Having recently purchased a “wish list” of E&S to support the new foodservices Disney will be opening in Southern California after the New Year, Cowley listed simplicity, reliability and user-friendliness as primary purchasing criteria. “We looked for equipment that was easy to maintain, required no special-order parts and, if automated, would not be too complicated for our current work force to operate,” he explained.
In the area of after-sales support, Cowley noted that, “Ninety percent of the service we receive is excellent, but the remainder is not great.” Common shortfalls among suppliers this operator has worked with include tardy responses to requests for equipment start-ups and calibrations, and a lack of urgency in placing orders with factories. He added, “It’s also very frustrating to me when dealers don’t take it upon themselves to monitor new equipment’s performance after installation and fail to do their own after-sale `punch list’ to determine if anything’s been left undone or isn’t working properly.”
Other problems Cowley has had with some dealers have arisen when plans and specs wound up not fitting in actual physical spaces or when not enough information was provided to allow the efficient coordination of installation schedules for custom and regular pieces during facility construction. “When we have a project that takes years to complete and I have to discover just before the floors are going to be poured that the dealer involved had failed to check the location of the above- and underground utility connections, that’s a sure sign that the dealer is not showing sufficient initiative or sweating the details. We’re not looking to do business with suppliers who only want one-time sales,” Cowley emphasized. “We want to build relationships with those who treat our service problems as their own and who will be proactive in anticipating our needs.”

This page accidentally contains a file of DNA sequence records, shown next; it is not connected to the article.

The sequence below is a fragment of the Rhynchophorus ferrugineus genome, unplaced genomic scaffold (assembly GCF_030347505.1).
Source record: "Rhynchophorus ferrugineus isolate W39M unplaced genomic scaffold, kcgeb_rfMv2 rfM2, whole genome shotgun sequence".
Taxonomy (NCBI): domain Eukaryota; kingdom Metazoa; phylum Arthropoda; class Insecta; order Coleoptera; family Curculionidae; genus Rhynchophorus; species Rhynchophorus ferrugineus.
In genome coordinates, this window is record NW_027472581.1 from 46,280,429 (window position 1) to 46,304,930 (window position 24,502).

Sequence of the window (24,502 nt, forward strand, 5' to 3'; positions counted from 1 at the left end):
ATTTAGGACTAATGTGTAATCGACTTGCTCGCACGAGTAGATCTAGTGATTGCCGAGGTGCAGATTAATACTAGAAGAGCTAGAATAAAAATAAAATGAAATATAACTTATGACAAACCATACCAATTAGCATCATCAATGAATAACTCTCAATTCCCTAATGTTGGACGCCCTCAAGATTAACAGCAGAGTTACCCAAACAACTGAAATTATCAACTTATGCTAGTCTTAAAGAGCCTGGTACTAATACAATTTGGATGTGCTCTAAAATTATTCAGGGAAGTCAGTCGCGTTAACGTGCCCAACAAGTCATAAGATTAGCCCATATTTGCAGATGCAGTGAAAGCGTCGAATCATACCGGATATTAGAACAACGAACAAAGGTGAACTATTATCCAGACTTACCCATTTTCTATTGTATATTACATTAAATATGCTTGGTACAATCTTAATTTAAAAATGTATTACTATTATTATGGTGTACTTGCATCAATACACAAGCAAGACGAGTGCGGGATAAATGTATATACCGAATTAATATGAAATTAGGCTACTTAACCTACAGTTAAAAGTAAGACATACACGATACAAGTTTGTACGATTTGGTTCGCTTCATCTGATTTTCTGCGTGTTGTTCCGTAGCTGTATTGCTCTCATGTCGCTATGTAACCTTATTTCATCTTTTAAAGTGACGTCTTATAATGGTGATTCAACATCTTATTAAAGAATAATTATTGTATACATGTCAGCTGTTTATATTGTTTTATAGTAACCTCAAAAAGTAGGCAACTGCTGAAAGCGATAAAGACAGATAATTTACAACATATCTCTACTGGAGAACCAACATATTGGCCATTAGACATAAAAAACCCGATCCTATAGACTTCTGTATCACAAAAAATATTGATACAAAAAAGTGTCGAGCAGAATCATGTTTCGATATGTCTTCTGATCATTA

John Dawson, Director of Design and Equipment, Popeye’s Chicken and Biscuits, Atlanta
Employees are one of the most important assets in Popeye’s kitchens, according to Dawson, so he looks for equipment that will aid them and is simple to use. One piece of equipment that he believes meets these requirements is the chain’s current fryers.
“I would say that fryers are the mainstay piece of equipment at Popeye’s,” Dawson advised. “Basically, 80% of the product we serve comes out of the fryers, so they have to deliver a consistent and high-quality product reliably.” Though Popeye’s has used the same brand of fryers for many years, these units have been continually improved. The most recent version was put into stores two years ago. Some features that have received recent upgrades include controllers, combustion chambers, well mats, filtering tubs and self-filtering units. Dawson noted that the timer was improved to “polish” shortening correctly, gas efficiency has been increased and the fryer now has a sturdier construction.
Dawson’s “dream” piece of equipment would be a fully automated fryer that would almost run itself. To fulfill this operator’s expectations, this fully automated piece must be simple for staff to operate, inexpensive to maintain and easy to service. Though some E&S suppliers may have come close to these goals on the IT front, their equipment may still be too complicated to service and operate. He added that today’s technology is not yet sophisticated enough to produce his ideal piece of equipment, especially at an affordable cost.
As would many operators, Dawson would like to see a reduction in equipment costs, but he recognized that so called “value engineering” can sometimes cheapen a product. He is earnest in his position that changes should not be made to lower cost if the product will break more easily, becomes harder to service or results in a controller that is too difficult to program.
Dawson looks to his dealers and manufacturers to bring him ideas for possible additions to the company’s equipment battery. “We are always looking for holding technology and equipment that can give us quicker delivery of products,” he said.